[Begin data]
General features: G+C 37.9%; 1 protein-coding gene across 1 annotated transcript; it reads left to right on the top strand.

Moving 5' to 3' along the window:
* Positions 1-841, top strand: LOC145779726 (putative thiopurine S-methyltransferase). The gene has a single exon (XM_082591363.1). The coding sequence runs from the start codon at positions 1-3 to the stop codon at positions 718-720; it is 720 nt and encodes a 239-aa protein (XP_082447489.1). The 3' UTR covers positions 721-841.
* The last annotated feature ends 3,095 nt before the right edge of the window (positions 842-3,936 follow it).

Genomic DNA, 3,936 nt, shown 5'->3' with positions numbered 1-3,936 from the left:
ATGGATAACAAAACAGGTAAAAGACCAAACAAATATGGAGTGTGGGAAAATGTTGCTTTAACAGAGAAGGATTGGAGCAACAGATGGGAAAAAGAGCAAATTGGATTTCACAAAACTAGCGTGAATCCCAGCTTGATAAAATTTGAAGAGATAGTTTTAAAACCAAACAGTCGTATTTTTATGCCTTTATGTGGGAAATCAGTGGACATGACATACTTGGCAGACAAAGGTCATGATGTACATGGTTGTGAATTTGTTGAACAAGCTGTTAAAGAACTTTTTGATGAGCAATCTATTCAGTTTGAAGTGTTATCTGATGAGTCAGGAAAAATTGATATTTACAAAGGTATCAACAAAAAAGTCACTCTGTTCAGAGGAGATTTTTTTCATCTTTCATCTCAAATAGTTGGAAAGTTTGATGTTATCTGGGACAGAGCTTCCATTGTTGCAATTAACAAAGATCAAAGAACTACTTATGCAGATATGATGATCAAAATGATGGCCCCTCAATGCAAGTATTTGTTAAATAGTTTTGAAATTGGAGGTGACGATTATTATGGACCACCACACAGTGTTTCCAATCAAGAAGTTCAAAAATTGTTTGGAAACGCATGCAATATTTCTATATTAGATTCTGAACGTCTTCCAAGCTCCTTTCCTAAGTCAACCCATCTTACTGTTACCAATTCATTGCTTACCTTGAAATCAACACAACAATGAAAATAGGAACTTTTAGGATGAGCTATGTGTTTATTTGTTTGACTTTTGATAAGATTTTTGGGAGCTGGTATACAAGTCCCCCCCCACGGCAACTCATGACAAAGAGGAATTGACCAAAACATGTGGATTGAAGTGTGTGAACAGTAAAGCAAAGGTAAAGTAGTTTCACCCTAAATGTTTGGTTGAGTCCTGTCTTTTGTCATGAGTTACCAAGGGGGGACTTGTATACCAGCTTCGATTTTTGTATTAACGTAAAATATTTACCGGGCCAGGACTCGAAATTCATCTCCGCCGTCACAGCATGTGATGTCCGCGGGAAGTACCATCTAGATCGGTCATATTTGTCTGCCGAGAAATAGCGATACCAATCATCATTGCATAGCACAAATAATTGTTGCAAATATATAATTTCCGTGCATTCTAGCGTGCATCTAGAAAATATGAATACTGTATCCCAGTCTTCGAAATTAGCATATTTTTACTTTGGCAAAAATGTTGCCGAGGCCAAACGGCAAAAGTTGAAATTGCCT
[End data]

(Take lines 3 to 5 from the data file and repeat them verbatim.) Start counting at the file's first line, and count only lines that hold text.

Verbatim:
* Positions 1-841, top strand: LOC145779726 (putative thiopurine S-methyltransferase). The gene has a single exon (XM_082591363.1). The coding sequence runs from the start codon at positions 1-3 to the stop codon at positions 718-720; it is 720 nt and encodes a 239-aa protein (XP_082447489.1). The 3' UTR covers positions 721-841.
* The last annotated feature ends 3,095 nt before the right edge of the window (positions 842-3,936 follow it).

Genomic DNA, 3,936 nt, shown 5'->3' with positions numbered 1-3,936 from the left: